Japan will allow international cruise ships to dock at its ports, Transport Minister Tetsuo Saito said on Tuesday, lifting a more than two-year ban imposed at the start of the COVID-19 pandemic to stem the spread of the virus in the country.
The ministry determined that enough preparation had been made to accept ships carrying large groups of people, with guidelines developed by industry associations to prevent the spread of infections among passengers.
According to the Japan International Cruise Committee, 166 visits from foreign cruise ships are already scheduled from next March.
A file photo shows Chinese tourists disembarking from a cruise ship in Nagasaki in January 2018. (Kyodo)
The shutdown of international cruise ships had been in place since March 2020, after a coronavirus cluster infection on the Diamond Princess caused thousands of people to be quarantined in Yokohama near Tokyo the previous month and claimed 13 lives. over 700 infected passengers and crew.
Cruise lines will discuss with local port of call authorities and seek agreements on mooring.
All crew members on a ship must be vaccinated against the virus three times, and more than 95% of passengers must be vaccinated at least twice according to the guidelines.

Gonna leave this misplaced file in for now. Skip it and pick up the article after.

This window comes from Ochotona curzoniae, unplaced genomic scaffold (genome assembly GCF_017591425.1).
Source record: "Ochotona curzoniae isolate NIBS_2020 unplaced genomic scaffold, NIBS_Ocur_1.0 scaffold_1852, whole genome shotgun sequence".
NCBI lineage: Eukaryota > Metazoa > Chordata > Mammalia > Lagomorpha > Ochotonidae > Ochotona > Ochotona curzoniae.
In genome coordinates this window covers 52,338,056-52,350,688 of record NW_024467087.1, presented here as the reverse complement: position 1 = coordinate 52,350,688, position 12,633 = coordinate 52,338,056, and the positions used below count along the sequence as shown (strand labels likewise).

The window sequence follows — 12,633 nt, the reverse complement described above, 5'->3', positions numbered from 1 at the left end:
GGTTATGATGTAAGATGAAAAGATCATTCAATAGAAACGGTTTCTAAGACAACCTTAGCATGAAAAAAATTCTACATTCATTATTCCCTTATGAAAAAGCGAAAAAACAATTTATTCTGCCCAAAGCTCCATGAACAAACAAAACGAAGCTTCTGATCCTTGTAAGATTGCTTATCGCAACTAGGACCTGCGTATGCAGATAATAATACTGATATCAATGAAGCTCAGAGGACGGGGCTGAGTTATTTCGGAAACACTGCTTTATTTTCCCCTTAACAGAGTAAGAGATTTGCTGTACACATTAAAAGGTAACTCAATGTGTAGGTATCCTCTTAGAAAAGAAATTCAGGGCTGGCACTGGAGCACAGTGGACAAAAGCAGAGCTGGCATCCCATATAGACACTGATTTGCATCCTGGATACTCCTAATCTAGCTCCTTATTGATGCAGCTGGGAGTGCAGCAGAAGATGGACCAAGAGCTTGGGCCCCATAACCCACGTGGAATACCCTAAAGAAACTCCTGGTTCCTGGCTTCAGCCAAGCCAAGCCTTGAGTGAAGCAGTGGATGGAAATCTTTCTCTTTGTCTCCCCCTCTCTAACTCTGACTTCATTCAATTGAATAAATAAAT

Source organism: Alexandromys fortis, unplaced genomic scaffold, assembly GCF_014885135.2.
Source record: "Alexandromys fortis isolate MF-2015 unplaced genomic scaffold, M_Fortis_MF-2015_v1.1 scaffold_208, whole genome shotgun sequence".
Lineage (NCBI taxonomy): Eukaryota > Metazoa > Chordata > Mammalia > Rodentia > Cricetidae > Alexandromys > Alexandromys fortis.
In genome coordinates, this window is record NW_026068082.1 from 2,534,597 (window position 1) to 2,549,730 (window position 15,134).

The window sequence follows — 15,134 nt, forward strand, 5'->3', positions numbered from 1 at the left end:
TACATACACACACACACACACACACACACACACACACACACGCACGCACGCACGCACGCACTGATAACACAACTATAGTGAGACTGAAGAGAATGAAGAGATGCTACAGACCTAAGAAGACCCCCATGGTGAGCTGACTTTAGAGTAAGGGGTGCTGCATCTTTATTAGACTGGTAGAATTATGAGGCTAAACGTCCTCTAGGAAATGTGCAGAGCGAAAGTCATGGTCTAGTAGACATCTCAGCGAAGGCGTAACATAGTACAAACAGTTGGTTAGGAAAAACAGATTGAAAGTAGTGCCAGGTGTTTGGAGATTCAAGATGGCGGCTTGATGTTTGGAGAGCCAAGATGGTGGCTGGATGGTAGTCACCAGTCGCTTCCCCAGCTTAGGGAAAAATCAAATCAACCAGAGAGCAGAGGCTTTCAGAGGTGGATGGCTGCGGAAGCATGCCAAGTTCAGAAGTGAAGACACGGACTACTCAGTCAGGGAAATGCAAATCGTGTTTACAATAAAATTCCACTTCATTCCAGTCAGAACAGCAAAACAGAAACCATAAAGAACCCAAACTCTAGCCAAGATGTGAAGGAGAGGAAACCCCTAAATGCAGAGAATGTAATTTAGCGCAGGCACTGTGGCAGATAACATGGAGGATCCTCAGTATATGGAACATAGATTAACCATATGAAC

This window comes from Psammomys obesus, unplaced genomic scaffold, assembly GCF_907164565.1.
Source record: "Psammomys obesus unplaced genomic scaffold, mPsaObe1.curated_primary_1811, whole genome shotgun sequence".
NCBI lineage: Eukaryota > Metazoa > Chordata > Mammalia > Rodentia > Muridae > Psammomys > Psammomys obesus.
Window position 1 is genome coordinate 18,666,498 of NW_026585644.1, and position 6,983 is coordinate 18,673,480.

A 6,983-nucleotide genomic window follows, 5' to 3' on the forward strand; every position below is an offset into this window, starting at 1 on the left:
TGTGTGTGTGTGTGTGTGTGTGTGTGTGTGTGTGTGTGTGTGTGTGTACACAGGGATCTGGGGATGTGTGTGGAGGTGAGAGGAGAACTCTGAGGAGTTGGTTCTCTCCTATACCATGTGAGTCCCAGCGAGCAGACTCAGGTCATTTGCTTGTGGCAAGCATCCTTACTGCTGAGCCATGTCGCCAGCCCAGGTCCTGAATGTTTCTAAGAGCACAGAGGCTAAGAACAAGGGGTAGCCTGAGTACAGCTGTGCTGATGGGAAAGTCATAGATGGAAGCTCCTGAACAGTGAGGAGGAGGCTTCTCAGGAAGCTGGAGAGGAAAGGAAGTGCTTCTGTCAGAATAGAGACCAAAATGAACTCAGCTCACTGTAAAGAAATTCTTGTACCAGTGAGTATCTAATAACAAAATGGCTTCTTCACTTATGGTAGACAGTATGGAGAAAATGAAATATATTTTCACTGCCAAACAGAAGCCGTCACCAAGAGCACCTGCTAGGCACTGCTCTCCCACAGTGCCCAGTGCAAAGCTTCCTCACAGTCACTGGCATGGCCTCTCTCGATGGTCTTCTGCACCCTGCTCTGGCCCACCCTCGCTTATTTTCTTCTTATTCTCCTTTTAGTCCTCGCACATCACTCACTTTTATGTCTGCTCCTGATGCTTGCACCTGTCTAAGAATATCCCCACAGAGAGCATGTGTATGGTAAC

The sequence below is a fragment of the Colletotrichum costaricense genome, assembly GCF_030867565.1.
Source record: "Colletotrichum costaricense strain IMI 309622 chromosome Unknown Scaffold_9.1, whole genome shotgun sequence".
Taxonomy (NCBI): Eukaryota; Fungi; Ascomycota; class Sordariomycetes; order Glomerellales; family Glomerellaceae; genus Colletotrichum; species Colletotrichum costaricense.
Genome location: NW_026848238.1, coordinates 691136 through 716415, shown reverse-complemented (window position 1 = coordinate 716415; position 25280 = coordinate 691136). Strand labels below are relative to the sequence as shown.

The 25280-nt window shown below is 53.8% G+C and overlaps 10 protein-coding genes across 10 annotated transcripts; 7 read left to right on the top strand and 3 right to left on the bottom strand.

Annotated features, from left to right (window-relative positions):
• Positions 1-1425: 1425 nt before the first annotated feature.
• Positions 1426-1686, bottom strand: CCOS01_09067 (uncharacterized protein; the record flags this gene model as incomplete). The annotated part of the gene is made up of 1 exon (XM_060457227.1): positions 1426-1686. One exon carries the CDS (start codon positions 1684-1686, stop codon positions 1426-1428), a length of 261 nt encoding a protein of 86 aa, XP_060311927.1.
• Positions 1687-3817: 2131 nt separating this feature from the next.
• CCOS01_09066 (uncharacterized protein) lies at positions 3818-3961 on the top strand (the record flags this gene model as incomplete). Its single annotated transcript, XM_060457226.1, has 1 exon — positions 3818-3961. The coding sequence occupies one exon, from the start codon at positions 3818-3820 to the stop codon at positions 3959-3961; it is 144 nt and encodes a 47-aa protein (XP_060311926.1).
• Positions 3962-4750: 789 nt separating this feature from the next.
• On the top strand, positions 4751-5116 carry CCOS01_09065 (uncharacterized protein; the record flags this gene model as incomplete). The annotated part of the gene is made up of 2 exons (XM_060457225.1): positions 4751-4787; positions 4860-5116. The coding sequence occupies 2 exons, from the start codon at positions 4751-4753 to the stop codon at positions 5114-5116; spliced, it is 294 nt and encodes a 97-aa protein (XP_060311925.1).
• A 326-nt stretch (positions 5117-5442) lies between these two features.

Passengers suspected of being infected should be tested, and those with positive results and their close contacts quarantined.
The guidelines have been endorsed by infectious disease and crisis management specialists and reviewed by the Ministry of Lands, Infrastructure, Transport and Tourism and relevant government agencies.
The government hopes that opening the border to international cruise passengers will help boost tourism.
In 2019, before the pandemic, about 2.15 million cruise passengers visited Japan, according to the ministry, with 1,932 stops made by ships of foreign cruise lines and 934 by those belonging to domestic companies.
International cruise ship operations have resumed in the United States and Europe from around June 2021.
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